О себеDr. Matthew Crosston, Professor of Political Science, is the Miller Chair for Industrial and International Security and Director of the International Security and Intelligence Studies (ISIS) program at Bellevue University. Crosston has authored two well-received books, several book chapters and fifteen peer-reviewed articles in venues like the Journal of Strategic Security, International Politics, Journal of Military and Strategic Affairs, Comparative Strategy, Journal of Conflict Transformation and Security, Strategic Studies Quarterly, Central Asian Survey, Journal of Global Analysis, and Democracy and Security. His research agenda continues to address counter-terrorism, intelligence analysis, failed democratization, and cyber war/ethics. His works have been translated into Russian, Arabic, Chinese, Hebrew, Spanish, and Uzbek.
Crosston has spoken out across the globe promoting interaction between intelligence agencies that share common interests but lack connectivity, as well as fostering improved collaboration between the academic and intelligence communities. In 2013 Crosston was named the Outstanding Instructor by the International Association for Intelligence Education (IAFIE). He is currently working on volumes covering Green Intelligence and Environmental Conflict, Comparative Intelligence Communities, and a new Cyberwarfare Doctrine for Global Engagement. He has a BA from Colgate, MA from the University of London, and PhD from Brown.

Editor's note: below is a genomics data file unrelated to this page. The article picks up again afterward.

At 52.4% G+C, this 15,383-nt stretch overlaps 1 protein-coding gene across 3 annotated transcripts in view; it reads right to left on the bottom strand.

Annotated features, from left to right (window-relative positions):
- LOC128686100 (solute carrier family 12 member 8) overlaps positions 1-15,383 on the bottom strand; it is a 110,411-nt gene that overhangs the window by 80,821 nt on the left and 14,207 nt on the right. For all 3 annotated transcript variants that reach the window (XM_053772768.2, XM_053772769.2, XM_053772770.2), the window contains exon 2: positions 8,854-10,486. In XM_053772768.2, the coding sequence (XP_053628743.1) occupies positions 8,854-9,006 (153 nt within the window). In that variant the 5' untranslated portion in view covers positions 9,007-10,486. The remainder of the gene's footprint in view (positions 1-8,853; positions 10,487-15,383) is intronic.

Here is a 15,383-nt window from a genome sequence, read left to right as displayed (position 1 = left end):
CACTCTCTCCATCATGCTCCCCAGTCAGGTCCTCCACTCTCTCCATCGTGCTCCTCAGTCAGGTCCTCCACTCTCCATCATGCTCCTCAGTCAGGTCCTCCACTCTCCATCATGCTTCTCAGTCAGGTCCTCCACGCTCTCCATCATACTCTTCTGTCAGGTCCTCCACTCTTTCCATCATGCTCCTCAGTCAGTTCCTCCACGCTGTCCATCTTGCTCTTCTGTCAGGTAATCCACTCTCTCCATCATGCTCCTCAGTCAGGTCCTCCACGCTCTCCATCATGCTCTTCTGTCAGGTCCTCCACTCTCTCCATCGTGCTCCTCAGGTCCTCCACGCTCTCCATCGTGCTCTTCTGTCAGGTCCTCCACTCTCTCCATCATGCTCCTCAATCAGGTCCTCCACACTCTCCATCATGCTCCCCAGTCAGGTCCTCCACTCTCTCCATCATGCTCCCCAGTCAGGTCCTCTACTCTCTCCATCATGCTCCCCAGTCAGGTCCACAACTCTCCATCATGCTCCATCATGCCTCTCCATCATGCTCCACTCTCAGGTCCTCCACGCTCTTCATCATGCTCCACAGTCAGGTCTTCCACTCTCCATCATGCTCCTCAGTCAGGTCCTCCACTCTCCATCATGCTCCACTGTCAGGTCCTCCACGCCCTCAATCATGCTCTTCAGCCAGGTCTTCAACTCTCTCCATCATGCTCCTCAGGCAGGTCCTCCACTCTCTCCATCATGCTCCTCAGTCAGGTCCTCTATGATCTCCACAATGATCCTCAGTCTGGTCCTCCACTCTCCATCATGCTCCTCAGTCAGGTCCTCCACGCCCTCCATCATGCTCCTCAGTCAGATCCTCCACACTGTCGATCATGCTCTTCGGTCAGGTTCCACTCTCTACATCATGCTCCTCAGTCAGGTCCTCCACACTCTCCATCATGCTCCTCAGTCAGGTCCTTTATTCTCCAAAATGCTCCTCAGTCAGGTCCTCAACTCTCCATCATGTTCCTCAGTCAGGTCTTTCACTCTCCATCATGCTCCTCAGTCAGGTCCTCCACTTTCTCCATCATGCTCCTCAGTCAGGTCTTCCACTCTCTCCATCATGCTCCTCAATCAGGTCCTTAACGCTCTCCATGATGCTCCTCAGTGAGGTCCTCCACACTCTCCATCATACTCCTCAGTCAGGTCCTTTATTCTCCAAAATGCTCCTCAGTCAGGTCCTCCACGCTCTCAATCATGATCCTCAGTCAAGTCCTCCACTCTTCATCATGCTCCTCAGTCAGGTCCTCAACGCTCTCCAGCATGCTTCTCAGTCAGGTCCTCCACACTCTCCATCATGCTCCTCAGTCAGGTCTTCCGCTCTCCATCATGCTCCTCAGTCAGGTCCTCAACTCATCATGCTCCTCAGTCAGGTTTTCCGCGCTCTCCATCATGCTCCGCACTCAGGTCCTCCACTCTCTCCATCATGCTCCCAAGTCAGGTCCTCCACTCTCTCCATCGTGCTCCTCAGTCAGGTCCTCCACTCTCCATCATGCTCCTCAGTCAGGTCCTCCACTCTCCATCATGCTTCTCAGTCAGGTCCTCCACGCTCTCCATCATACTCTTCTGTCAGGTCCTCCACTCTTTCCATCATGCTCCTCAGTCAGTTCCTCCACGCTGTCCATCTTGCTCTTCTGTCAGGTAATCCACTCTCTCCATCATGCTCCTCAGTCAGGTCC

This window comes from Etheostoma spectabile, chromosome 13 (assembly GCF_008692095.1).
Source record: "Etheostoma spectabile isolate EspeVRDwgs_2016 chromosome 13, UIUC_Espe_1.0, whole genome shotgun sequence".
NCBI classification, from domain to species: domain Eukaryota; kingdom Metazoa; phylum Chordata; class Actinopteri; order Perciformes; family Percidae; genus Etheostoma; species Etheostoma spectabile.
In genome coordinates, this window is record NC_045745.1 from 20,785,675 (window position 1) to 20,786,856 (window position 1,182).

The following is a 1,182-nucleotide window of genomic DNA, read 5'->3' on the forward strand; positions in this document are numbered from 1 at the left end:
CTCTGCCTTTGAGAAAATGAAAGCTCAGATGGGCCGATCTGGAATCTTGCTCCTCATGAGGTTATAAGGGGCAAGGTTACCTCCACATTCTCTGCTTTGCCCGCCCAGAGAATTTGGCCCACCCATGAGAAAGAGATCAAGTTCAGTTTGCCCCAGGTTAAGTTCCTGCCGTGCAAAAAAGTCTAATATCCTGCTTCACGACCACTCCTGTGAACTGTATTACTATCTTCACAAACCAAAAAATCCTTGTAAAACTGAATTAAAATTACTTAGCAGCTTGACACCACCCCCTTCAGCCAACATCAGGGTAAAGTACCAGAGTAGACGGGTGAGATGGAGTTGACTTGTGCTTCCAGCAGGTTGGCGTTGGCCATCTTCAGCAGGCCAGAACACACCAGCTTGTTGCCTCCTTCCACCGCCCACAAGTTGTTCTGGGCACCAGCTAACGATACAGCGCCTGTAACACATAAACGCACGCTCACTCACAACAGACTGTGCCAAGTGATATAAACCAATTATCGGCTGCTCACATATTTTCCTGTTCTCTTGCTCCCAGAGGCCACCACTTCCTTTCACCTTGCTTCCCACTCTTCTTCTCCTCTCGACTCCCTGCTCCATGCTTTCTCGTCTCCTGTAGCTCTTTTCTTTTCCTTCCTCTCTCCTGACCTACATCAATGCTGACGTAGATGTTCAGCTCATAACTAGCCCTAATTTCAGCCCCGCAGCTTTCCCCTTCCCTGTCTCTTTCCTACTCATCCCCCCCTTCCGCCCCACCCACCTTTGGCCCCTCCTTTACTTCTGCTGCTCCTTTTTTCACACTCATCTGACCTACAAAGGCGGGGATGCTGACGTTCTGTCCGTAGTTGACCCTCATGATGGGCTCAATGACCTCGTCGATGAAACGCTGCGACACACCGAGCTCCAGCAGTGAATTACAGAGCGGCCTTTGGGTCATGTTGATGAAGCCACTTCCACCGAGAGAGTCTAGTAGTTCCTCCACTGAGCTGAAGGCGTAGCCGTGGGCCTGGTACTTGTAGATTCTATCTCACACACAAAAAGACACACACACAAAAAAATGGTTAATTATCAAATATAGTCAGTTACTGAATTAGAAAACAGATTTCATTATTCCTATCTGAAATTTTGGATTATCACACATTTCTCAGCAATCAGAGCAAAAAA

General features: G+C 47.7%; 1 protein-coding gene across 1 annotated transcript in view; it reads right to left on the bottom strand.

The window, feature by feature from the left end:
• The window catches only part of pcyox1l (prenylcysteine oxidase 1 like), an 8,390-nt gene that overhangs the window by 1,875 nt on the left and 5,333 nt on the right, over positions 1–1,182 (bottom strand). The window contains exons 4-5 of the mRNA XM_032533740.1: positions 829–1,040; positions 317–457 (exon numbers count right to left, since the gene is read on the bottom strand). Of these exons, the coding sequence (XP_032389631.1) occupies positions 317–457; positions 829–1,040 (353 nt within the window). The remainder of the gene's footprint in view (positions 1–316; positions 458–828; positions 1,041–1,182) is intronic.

A foreign affairs/international relations analytical blog offering opinions and analysis on contemporary global issues which often run contrary to international conventional wisdom."
Korean Peninsula Crisis Has no Military Solution. How Can It Be Solved?
Demilitarization of the region based on Russia-China "Dual Freeze" proposal 36 (35%) Restoring multilateral negotiation process without any preliminary conditions 27 (26%) While the situation benefits Kim Jong-un's and Trump's domestic agenda, there will be no solution 22 (21%) Armed conflict still cannot be avoided 12 (12%) Stonger deterrence on behalf of the U.S. through modernization of military infrastructure in the region 4 (4%) Toughening economic sanctions against North Korea 2 (2%)